Furthermore, it took 20 seconds to decrypt this standard VeraCrypt container in VeraCrypt 1.0f-1 comparably with 1 second for hidden triple encrypted TrueCrypt container opened/decrypted in VeraCrypt 1.0f-1 with TrueCrypt mode enabled (TrueCrypt 7.1a opens/decrypts it's containers and huge Gb disks for less than 1 second).

Despite the fact that VeraCrypt probably safer than TrueCrypt, the decryption/encryption speed makes VeraCrypt simply useless - nobody wants to wait for minutes in completely frozen system just to mount a standard AES encrypted file/disk with few Gbs. It reminds me sophisticated antivirus with triple engines which slow down the system worse than some viruses and you have to think twice what is better: to take heavy medication or to get sick.
Hopefully the issue will be solved in close future.
So far, I keep using "unsafe" but turbo fast TrueCrypt.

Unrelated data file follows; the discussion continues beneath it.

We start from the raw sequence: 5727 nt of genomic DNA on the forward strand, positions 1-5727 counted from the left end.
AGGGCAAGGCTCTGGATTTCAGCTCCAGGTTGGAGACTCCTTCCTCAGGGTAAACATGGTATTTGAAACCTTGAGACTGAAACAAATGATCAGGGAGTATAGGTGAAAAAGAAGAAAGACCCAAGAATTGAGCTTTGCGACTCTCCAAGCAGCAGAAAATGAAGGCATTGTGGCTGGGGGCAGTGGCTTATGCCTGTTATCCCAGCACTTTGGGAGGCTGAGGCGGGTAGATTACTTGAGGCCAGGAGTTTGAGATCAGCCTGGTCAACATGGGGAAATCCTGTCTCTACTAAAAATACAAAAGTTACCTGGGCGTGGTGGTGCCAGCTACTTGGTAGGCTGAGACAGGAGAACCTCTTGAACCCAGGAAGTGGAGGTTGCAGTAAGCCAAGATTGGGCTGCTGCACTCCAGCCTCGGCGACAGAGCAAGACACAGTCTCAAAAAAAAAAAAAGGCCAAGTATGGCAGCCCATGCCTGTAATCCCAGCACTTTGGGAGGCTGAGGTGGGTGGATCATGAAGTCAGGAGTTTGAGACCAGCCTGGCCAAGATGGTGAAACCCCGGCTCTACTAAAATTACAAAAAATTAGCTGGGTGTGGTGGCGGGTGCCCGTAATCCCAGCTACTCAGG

Regardless, thank you for your work again.
Coordinator
Jan 6, 2015 at 8:33 AM
Hi fog,

Thank you for your feedback but I would like to clarify some points because your choice of words can be confusing for some users and it can add to misconceptions that exist about VeraCrypt.

VeraCrypt is not slower than TrueCrypt during the usage of a mounted container. VeraCrypt doesn't slow your PC compared to TrueCrypt. VeraCrypt decryption/encryption speed of data is the same as TrueCrypt.

In your last paragraph, you are talking about encryption/decryption speed and in the same sentence you are talking about mounting performance. This can give the false impression that VeraCrypt is slow at decryption/encrypting your data which is not true.